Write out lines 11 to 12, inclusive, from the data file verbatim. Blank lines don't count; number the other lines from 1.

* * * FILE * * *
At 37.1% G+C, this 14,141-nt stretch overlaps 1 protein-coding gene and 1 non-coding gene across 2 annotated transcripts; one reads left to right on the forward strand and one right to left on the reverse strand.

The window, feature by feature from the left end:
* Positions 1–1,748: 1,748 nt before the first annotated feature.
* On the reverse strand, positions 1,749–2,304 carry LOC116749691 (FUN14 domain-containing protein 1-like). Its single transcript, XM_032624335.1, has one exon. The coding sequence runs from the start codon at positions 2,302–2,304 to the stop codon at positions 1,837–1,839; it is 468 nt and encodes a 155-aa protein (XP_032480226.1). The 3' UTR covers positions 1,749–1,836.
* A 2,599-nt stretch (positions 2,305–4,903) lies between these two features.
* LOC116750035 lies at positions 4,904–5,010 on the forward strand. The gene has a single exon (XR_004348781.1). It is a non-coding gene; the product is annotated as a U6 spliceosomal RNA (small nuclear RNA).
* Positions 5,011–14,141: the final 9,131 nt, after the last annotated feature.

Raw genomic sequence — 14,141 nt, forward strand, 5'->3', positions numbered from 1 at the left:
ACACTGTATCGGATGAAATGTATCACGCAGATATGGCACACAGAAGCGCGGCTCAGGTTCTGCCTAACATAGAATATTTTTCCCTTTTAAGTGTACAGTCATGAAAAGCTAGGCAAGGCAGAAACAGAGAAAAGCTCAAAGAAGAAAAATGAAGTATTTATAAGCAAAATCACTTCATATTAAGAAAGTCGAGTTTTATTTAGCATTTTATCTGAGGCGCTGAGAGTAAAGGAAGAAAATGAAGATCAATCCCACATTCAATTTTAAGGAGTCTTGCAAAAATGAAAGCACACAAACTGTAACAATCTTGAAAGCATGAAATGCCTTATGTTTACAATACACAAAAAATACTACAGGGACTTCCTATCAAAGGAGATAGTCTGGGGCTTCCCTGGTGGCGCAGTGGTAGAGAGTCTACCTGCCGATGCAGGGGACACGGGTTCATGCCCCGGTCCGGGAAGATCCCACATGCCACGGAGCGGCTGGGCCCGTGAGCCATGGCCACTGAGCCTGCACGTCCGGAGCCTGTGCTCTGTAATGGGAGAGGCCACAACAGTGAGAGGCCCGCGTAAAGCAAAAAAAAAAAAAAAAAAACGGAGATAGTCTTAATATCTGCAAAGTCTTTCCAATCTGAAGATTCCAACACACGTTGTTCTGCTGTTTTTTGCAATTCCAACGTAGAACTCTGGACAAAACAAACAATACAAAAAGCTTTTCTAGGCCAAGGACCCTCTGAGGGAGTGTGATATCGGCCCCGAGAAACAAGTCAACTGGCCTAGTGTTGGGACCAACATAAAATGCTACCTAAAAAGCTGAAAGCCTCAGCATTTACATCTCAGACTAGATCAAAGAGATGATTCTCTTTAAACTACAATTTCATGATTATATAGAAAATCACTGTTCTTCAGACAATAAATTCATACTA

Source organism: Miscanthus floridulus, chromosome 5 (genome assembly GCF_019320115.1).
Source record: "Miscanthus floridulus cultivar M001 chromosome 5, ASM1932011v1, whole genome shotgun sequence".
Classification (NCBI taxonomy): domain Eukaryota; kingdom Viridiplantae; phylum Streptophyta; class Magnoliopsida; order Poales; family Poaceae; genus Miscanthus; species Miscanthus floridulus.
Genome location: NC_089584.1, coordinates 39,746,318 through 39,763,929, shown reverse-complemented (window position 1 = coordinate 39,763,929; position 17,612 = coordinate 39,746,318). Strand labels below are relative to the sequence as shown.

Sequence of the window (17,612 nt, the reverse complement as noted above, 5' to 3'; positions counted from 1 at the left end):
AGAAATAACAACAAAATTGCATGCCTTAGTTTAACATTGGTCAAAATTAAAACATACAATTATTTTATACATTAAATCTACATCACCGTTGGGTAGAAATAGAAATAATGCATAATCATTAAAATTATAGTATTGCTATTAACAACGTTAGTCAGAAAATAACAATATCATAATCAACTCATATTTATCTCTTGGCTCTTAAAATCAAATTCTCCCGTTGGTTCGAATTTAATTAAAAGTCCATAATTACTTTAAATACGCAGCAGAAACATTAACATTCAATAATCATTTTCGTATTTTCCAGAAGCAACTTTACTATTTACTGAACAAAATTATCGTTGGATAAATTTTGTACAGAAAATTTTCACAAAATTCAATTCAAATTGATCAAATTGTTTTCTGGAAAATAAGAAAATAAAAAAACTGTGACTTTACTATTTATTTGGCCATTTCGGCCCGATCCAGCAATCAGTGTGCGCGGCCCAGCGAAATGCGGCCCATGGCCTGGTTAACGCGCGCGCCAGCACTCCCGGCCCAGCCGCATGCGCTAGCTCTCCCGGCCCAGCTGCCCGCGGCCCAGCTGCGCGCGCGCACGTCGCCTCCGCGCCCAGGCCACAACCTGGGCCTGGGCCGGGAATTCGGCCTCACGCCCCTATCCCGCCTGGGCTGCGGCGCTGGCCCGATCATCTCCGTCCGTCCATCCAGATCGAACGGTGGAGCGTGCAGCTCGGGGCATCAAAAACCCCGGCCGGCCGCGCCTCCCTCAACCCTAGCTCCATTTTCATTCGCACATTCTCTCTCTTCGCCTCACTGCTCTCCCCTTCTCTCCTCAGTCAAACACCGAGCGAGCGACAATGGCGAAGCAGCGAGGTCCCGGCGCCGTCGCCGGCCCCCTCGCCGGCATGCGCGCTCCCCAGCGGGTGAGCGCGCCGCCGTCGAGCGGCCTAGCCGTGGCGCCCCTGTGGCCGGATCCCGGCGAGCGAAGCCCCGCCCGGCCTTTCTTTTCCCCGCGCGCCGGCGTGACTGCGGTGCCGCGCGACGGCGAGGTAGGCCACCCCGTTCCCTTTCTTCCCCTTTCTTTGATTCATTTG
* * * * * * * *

Source record: "Miscanthus floridulus cultivar M001 chromosome 5, ASM1932011v1, whole genome shotgun sequence".
Classification (NCBI taxonomy): domain Eukaryota; kingdom Viridiplantae; phylum Streptophyta; class Magnoliopsida; order Poales; family Poaceae; genus Miscanthus; species Miscanthus floridulus.